In the late 1800s it had long been an acute source of humiliation for Washington D.C.’s African Americans, that all Blacks, including women, children and the elderly, were routinely prohibited from riding in the city’s streetcars, and were forced to stand on the exterior platforms in the rear of the car or up front “with the horses.” No exception was made for inclement weather either, as Major Alexander Augusta, the head of Freedmens Hospital, discovered to his dismay.
During and immediately after the Civil War, Sojourner Truth, Alexander Augusta, Senator Charles Sumner, and others challenged the segregated streetcar system in the District. . In her Book of Life editor Francis Titus recounts several physical confrontations:
. . .[Sojourner], having occasion to ride [upon the city streetcars], signaled the car, but neither conductor nor driver noticed her. Soon another followed, and she raised her hand again, but they also turned away. She then gave three tremendous yelps, ‘I want to ride! I want to ride!! I WANT TO RIDE!!! Consternation seized the passing crowd–people, carriages, go-carts of every description stood still. The car was effectually blocked up, and before it could move on, Sojourner had jumped aboard. Then there arose a great shout from the crowd, ‘Ha! ha! ha!! She has beaten him,’ &c. The angry conductor told her to go forward where the horses were, or he would put her out. Quietly seating herself, she informed him that she was a passenger. ‘Go forward where the horses are, or I will throw you out,” said he in a menacing voice. She told him that she was neither a Marylander nor a Virginian to fear his threats; but was from the Empire State of New York, and knew the laws as well as he did . . . .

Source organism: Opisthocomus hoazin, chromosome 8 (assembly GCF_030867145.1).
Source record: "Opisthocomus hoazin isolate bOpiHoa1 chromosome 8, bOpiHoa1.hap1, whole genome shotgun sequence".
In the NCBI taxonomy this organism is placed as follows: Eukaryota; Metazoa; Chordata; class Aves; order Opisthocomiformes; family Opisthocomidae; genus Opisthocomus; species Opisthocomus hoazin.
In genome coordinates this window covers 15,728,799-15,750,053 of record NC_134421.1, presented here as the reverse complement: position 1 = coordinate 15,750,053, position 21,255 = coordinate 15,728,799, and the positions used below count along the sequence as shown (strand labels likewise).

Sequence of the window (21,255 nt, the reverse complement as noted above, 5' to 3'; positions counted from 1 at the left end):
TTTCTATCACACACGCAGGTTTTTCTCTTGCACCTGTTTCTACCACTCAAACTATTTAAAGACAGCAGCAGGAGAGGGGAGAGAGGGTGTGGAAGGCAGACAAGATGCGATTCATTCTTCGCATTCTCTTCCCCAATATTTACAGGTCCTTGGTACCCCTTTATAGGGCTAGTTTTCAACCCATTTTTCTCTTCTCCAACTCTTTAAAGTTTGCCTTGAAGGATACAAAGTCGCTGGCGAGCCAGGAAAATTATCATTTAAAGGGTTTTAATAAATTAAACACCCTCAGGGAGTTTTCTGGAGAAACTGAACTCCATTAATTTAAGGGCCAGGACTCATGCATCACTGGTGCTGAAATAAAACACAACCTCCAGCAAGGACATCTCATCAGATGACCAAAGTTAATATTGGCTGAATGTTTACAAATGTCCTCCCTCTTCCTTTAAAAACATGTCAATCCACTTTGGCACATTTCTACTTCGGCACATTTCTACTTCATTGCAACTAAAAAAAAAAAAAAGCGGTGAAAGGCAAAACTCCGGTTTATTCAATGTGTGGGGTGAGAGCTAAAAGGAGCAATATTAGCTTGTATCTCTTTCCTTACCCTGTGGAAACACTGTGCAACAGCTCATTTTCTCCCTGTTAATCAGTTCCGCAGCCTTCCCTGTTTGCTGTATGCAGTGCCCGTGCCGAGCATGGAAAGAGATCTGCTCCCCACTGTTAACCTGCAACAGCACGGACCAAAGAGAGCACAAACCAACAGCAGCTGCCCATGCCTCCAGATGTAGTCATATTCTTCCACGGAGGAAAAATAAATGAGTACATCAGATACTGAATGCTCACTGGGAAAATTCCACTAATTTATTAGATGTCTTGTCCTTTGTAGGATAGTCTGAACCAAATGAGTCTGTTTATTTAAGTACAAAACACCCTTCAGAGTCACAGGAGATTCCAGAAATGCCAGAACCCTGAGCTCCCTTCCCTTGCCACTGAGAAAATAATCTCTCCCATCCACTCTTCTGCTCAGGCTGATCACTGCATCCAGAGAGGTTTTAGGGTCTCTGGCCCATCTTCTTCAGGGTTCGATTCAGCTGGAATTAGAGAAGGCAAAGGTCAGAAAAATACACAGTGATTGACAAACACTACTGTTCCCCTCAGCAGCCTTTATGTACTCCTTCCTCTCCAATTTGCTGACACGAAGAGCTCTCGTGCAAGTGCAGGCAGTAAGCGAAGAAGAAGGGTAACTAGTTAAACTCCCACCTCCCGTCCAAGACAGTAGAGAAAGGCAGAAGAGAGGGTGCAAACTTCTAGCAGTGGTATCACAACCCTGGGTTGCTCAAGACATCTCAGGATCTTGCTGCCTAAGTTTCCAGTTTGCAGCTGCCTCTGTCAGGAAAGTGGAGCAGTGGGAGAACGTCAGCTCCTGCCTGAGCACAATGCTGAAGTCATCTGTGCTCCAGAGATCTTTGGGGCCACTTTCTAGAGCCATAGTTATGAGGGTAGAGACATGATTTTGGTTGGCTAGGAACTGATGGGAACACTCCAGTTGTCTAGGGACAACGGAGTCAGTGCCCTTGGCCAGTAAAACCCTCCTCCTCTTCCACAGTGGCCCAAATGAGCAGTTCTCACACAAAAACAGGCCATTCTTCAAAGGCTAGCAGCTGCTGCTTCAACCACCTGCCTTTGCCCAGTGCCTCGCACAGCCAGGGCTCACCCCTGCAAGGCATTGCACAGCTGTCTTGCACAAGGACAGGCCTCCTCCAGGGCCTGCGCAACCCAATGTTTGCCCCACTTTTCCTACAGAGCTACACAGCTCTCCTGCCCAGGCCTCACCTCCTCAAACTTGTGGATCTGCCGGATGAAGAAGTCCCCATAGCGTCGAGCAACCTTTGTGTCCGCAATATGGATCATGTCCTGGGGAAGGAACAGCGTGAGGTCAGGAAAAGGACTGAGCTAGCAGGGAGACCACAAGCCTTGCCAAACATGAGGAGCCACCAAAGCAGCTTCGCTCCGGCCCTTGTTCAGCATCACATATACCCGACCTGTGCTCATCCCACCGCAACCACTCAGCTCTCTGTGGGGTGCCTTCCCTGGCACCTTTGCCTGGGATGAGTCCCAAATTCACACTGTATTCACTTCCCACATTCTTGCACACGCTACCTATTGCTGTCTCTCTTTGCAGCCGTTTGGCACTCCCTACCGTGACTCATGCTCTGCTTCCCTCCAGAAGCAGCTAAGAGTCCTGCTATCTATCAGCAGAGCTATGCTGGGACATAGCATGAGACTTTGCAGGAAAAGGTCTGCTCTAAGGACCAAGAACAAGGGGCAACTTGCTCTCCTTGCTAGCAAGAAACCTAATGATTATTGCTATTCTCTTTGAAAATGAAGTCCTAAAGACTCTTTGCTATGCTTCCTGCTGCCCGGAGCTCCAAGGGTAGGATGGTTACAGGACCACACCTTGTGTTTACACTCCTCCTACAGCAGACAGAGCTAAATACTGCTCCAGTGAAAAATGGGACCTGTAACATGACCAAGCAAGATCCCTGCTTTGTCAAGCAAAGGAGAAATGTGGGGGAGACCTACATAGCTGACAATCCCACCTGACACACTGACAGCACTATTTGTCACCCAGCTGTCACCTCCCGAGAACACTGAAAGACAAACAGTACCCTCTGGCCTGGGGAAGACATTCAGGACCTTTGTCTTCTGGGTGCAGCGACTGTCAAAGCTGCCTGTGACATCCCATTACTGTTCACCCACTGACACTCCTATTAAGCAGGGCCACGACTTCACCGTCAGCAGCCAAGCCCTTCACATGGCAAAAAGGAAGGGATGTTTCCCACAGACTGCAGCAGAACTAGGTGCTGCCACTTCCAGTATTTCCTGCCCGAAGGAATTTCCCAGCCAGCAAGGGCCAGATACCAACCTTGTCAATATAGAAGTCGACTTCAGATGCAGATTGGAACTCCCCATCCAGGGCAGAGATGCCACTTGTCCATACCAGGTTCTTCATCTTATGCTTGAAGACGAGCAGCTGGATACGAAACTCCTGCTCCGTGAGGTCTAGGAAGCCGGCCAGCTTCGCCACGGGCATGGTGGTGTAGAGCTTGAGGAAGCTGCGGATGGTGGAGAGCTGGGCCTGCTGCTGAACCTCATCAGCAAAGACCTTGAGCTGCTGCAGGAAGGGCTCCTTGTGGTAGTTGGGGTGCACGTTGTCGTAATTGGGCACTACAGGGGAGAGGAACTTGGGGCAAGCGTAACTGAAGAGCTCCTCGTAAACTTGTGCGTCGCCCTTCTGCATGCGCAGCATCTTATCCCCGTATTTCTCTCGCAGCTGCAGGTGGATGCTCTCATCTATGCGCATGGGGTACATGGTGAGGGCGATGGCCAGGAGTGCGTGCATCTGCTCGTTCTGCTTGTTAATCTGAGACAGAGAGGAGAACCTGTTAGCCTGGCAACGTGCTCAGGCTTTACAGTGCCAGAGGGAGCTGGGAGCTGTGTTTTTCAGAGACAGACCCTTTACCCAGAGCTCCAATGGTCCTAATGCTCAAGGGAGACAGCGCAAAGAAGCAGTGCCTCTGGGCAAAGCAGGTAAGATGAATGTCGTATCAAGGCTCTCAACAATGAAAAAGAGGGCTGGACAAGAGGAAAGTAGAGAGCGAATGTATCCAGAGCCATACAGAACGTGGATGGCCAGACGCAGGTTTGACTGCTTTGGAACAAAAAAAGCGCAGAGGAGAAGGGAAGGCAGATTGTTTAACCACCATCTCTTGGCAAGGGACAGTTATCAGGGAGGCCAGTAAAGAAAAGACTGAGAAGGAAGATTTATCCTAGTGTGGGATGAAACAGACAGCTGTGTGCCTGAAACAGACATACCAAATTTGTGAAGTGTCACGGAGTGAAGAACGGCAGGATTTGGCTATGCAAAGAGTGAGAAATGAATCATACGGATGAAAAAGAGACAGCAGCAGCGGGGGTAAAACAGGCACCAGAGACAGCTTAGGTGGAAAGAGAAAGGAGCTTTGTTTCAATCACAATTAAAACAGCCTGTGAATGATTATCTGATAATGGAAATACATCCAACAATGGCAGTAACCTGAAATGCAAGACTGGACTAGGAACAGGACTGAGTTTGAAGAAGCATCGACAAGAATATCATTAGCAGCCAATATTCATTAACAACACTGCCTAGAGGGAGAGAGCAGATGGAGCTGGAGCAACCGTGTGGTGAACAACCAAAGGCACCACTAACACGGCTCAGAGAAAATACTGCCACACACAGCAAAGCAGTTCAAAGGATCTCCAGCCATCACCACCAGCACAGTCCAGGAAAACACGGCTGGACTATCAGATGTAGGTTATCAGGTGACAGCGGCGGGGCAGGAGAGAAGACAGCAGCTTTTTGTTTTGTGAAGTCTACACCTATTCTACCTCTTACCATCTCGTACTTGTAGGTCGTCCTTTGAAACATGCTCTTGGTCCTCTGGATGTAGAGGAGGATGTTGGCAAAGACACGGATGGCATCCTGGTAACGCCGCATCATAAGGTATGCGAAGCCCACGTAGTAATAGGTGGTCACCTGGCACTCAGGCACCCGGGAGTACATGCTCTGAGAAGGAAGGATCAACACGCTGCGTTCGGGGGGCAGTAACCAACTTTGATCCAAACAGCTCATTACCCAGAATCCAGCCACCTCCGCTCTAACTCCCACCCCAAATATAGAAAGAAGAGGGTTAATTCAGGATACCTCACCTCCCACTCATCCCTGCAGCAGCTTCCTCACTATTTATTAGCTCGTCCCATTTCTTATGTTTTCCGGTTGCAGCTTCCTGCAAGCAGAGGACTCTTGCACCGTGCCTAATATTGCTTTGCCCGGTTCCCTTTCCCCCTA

Black Washingtonians waged a long battle to defeat this form of racial discrimination. Sumner was able to pass legistation or insert language prohibiting racial segregation on streetcars in the charters of streetcar companies several times between 1863 and 1865, but many street car companies and operators ignored the prohibition.
By the late 1860s, the new residents of Barry Farms in far southeast Washington, D.C., were organizing boycotts:
“Many of the settlers walked to work as far as Georgetown and back daily. There were horse drawn cars down Penn Ave, but the determined settlers saved that fare through indignation at the segregation practiced. Persons of color, although charged the same fare as were the whites, were only entitled to a seat on top of these cars, exposed to the rain, snow and winter blizzard. They lugged their groceries and other purchases for miles. . .” [p.7-8., Hillsdale Civic Association meeting, 1920-21, ACM Archives]
Photograph courtesy of Historical Society of Wasington, D.C.